As I have mentioned in previous emails, book 3 in the Hometown Heroes series, Special Assignment, is releasing August 3. I wanted to give you a few behind-the-scenes glimpses of what went into writing this book.
First, meet our hero, Scott Blake. He’s a naval aviator flying a EA-18 Growler, which is an electronic warfare plane. Since this is book 3, he has made a few brief appearances in the previous books, Protective Custody and Flash Point. But because he hadn’t appeared too much, I had some freedom. Which is a good thing and a bad thing!
At the end of Flash Point, we hear that Scott has been in a training accident. And at the beginning of Special Assignment we learn pretty quickly that during the accident—which killed his electronic warfare officer—he got a traumatic brain injury.
I always like to give my characters big challenges to overcome, especially if they are quite personal. For Scott, since he’s used to always being strong and capable and powering through, a brain injury was a huge challenge for him. The brain heals at its own pace. You can’t force it, and you can’t power through it. It’s become a big point of concern in the military and in sports.
Plus, I’ve had some up close and personal experience with concussions myself. When I was about eight, I was hiking in the mountains with my dad and brothers. We were following a river up through a mountain canyon. Out in Southern California, there are a lot more big boulders and rocks than water in our rivers. So we were jumping from rock to rock.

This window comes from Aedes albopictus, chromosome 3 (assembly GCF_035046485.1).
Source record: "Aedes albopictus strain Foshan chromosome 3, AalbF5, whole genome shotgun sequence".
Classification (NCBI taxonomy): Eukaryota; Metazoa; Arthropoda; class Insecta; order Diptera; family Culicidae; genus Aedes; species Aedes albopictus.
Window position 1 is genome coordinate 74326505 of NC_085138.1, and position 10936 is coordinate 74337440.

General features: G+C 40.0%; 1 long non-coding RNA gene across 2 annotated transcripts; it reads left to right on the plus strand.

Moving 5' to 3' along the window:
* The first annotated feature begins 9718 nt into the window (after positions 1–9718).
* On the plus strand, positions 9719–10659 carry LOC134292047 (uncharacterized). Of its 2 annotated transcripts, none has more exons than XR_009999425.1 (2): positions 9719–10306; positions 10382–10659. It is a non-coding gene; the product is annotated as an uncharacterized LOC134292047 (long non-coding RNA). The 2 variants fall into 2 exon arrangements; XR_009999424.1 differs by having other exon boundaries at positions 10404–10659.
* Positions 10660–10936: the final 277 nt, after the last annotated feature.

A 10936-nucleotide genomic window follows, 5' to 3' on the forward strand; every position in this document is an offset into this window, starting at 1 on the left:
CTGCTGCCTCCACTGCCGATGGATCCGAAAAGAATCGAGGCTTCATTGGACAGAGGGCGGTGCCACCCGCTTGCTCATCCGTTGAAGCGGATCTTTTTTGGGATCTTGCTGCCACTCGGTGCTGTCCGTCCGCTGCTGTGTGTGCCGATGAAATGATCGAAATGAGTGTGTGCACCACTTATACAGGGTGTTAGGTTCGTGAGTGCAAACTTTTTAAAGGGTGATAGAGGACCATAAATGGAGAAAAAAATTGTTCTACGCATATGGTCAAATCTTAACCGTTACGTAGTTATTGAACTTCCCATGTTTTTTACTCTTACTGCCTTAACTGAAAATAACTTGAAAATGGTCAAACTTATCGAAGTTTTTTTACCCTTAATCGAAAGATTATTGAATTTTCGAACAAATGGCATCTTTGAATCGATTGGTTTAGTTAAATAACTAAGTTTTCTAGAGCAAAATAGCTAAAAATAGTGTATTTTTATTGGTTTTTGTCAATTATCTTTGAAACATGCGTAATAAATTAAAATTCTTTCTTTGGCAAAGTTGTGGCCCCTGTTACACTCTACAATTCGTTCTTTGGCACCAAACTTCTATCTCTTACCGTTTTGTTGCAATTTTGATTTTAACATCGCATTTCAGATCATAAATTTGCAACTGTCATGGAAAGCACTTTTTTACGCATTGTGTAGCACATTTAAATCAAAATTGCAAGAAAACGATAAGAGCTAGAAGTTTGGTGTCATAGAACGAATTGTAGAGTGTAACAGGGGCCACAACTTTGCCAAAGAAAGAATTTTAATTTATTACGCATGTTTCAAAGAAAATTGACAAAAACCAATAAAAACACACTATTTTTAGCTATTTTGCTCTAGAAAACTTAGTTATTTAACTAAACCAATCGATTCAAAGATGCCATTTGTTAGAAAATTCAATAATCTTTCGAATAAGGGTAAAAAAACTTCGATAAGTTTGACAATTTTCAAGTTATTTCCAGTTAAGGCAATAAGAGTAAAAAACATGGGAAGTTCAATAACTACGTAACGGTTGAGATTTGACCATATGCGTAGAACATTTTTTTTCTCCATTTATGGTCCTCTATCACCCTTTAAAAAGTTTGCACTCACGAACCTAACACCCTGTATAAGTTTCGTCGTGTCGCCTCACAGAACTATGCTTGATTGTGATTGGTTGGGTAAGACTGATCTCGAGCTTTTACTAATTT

And of course, my brothers were throwing rocks. They kept picking up bigger and bigger rocks, trying to see who could lift the biggest one and which ones made the biggest splash. I was staying out of splash distance and checking out the creek farther away. I bent down to touch the water, icy from melting snow.
My middle brother yelled something, and I looked up. He was holding a huge rock over his head.
I remember a thunk. And then the world went black.
When I opened my eyes, I was laying on my back on the rocks, and my dad and brothers were standing over me. Apparently, my brother’s rock had missed the river and hit my head, knocking me out cold.
I’ve gotten a lot of mileage out of that story. Every time I wanted sympathy or to get my brother to do something, I’d just say, “Remember that time you knocked me out with a rock?”
Of course, back then, we didn’t know much about head injuries. If you could get up and walk around, you were fine. I have no idea if I have any lasting effects from that, but it makes for good sibling teasing!
If only Scott was so lucky!
Stay tuned for Melissa’s story.